Employee motivation has gotten more problematic in the work-from-home era brought on by the Covid-19 pandemic. While the task of motivating workers falls largely to direct supervisors, communicators in PR and marketing can play an important role.
Scope of the Problem
In a survey conducted by Blind for The Wall Street Journal in May, more than a quarter of 2,000 workers surveyed (26.7%) agree with the statement: “I’m not considered essential or don’t think I am, but I’m still working. My work doesn’t feel particularly important or meaningful.” The workers surveyed are not on the front lines and their jobs are not considered critical like health care or grocery store workers. Instead, they handle back office duties like crafting marketing plans or processing invoices, jobs they’ve been doing from home in recent months. Some now question their sense of purpose, according to the Journal. A lack of in-person contact with co-workers may magnify those doubts.
More companies tout their sense of purpose or corporate mission when recruiting personnel, an appeal that’s especially attractive to younger employees. Research supports the theory that employees are more motivated and engaged if they feel they’re helping others and meeting goals deemed as more altruistic than increasing sales and revenue.
Internal communications personnel may need to refocus on motivating and inspiring employees.
Tips for Finding Meaning and Boosting Morale
In the work-from-home environment, professionals in PR, marketing and internal communications can help motivate themselves and other employees in multiple ways:
Develop leadership communications. Corporate communicators can guide organization leadership in developing and distributing communication pieces that validate the work of all employees, thank them for their efforts during trying circumstances, and help motivate employees to continue performing well. The communications may also aim to relieve employee anxiety by discussing plans for re-opening in coming weeks or months, reassuring employees about safety precautions and giving employees choices for their personal work schedules going forward.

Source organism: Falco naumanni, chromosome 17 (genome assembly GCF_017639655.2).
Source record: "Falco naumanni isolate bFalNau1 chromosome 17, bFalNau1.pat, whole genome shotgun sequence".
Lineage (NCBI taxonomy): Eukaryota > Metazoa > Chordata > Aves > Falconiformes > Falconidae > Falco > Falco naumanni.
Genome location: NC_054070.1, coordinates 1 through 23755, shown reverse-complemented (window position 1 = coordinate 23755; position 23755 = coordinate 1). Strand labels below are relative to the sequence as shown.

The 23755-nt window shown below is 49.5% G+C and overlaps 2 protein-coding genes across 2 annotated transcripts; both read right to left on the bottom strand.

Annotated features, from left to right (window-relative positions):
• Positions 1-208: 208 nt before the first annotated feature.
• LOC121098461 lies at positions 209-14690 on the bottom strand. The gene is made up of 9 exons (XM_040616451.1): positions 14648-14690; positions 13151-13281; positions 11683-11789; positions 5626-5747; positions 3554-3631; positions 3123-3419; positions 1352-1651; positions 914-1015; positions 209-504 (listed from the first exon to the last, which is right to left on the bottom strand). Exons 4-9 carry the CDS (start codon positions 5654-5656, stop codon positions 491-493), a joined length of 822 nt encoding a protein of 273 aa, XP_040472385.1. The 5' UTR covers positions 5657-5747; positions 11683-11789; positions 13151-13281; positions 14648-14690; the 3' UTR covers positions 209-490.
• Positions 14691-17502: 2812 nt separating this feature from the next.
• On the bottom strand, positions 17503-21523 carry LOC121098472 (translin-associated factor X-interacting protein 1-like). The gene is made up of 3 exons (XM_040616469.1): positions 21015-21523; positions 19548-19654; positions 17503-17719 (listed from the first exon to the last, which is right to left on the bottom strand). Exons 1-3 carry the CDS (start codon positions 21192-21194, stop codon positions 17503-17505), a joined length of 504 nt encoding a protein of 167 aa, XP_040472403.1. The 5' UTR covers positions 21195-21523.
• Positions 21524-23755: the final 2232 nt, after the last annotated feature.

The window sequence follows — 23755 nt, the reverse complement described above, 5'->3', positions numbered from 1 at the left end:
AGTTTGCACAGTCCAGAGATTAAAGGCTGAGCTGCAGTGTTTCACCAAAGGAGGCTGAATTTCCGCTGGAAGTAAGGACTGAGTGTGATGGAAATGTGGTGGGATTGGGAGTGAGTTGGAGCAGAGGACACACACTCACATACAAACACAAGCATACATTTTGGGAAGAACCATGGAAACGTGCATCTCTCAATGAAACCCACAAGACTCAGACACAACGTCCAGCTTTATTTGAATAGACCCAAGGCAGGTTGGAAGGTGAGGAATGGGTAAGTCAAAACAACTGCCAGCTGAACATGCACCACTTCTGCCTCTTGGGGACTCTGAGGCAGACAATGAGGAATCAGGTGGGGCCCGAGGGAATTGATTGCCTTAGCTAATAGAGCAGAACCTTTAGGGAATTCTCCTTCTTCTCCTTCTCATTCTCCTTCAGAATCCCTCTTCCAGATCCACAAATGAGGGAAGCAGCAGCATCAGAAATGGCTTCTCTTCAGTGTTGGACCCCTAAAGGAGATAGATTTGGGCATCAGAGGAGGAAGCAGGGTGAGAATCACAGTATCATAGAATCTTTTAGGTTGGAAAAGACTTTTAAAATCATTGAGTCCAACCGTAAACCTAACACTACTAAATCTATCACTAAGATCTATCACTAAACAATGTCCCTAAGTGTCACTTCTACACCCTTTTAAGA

Spotlight individual employees. Profiling particular employees and explaining why their work is important to the organization and how they believe their work helps other people can help boost company morale. Internal communications pros may need to spell out how the organization and its employees contribute to society.
Lead corporate social responsibility efforts. Corporate communications can play a critical role in organizing corporate social responsibility (CSR) efforts. Research shows CSR projects enhance long-term business goals and corporate reputation. Supporting charities or causes that employees already care about helps sustain interest. Tabulate donations from the company and its employees, including volunteer work, and their impact. To avoid being perceived as self-promotional emphasize the cause and the charity when publicizing the company’s CSR work.
Show appreciation. Employees like recognition, beyond their salary, for what they do. “When you’re recognized for good work you’ve done, you’re more prone to move on to do more good work,” Eric Mosley, CEO of Globoforce, told Fast Company. Recognition doesn’t need to be formal. “That can get in the way,” Mosley said. “Instead, enlist the help of the community and employee base. Recognition can be from manager to subordinate as well as peer to peer.”
Offer pro bono service. PR and marketing personnel can gain, or regain, a sense of purpose by offering their professional expertise to nonprofit organizations on a pro bono basis. In addition to providing a sense of satisfaction, pro bono work can enhance business skills and networks, leading to additional opportunities. Some PR agencies and corporate PR departments offer pro bono services while paying their personnel. Involving employees from other departments can help give them a higher sense of purpose.
Some PR agencies have offered free consultations to small businesses and pro bono news writing and distribution services during the Covid-19 epidemic. PR organizations have also worked to promote reliable information and counter Covid-19 misinformation.
Bottom Line: Communications professionals may need to work harder to motivate themselves and other employees who question the value of their work in the midst of Covid-19. Recognizing their work and defining a sense of purpose is key.
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Michael Kling is manager of public relations, marketing and social media at Glean.info, a media monitoring and measurement service that provides customized media monitoring and PR analytics solutions.